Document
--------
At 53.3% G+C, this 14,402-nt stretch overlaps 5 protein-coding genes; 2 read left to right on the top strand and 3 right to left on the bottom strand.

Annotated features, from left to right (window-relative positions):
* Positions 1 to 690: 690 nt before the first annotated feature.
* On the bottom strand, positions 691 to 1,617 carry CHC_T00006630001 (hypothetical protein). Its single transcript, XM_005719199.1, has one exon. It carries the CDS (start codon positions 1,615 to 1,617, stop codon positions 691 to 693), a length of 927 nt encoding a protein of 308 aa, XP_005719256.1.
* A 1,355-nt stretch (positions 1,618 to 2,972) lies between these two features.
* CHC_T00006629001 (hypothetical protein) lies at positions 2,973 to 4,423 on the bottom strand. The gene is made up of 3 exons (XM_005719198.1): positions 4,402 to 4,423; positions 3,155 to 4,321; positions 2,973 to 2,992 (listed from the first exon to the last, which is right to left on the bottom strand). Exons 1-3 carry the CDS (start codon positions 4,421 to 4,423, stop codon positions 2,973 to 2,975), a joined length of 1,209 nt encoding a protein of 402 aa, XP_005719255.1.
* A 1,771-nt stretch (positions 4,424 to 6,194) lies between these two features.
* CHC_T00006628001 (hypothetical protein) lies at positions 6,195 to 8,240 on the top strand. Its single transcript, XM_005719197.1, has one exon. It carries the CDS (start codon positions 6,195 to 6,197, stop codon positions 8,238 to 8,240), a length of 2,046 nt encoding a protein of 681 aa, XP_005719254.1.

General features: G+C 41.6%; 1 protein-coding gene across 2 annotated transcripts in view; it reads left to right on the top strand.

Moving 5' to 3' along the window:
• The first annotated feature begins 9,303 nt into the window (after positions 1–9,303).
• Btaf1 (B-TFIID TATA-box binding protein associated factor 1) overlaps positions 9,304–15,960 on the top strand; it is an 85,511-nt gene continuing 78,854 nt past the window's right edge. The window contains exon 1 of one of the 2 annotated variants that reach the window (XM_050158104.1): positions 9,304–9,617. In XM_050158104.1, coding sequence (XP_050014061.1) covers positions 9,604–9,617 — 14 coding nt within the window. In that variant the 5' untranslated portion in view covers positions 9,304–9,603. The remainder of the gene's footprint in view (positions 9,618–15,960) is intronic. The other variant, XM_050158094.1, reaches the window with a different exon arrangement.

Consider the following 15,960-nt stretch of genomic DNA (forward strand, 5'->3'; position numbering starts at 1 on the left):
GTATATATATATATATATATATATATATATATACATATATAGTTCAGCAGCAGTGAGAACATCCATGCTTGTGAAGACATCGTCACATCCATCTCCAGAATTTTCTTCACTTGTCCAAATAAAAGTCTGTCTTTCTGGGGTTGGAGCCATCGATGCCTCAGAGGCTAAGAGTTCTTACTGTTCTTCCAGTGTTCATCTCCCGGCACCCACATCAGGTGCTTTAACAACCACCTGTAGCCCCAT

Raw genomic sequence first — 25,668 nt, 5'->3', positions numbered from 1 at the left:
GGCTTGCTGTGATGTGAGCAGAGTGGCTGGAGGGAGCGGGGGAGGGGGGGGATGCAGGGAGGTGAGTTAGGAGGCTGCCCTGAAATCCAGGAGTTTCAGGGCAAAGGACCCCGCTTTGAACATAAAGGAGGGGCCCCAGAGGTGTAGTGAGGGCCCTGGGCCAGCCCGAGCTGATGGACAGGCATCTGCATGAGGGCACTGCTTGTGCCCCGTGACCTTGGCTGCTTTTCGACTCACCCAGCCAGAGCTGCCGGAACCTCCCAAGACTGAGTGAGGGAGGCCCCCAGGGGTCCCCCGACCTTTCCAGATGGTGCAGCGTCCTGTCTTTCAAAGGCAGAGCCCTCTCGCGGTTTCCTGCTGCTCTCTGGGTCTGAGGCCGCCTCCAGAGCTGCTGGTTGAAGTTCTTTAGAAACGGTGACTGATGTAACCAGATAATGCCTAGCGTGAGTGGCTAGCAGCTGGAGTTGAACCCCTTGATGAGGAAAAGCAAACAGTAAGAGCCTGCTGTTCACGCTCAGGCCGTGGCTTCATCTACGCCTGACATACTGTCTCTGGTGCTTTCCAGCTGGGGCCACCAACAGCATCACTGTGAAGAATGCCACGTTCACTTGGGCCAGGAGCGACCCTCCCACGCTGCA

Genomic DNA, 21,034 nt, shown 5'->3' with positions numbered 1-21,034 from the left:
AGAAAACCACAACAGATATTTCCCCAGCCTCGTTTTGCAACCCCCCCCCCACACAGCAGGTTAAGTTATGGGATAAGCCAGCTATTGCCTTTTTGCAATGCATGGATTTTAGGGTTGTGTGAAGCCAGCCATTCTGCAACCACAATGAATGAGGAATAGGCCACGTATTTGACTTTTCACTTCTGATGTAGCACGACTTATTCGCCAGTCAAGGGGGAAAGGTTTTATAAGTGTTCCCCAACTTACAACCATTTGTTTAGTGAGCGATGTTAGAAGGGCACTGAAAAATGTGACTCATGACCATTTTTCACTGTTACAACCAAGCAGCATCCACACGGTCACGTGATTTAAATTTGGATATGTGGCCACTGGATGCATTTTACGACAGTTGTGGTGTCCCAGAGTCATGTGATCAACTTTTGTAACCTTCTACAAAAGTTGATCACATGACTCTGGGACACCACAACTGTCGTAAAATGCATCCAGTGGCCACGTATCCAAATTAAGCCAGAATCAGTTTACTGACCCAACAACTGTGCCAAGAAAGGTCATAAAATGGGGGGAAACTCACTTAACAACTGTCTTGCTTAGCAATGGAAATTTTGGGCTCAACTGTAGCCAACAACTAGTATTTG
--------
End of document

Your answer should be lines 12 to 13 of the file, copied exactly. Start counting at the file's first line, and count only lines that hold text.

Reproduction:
• Btaf1 (B-TFIID TATA-box binding protein associated factor 1) overlaps positions 9,304–15,960 on the top strand; it is an 85,511-nt gene continuing 78,854 nt past the window's right edge. The window contains exon 1 of one of the 2 annotated variants that reach the window (XM_050158104.1): positions 9,304–9,617. In XM_050158104.1, coding sequence (XP_050014061.1) covers positions 9,604–9,617 — 14 coding nt within the window. In that variant the 5' untranslated portion in view covers positions 9,304–9,603. The remainder of the gene's footprint in view (positions 9,618–15,960) is intronic. The other variant, XM_050158094.1, reaches the window with a different exon arrangement.

Consider the following 15,960-nt stretch of genomic DNA (forward strand, 5'->3'; position numbering starts at 1 on the left):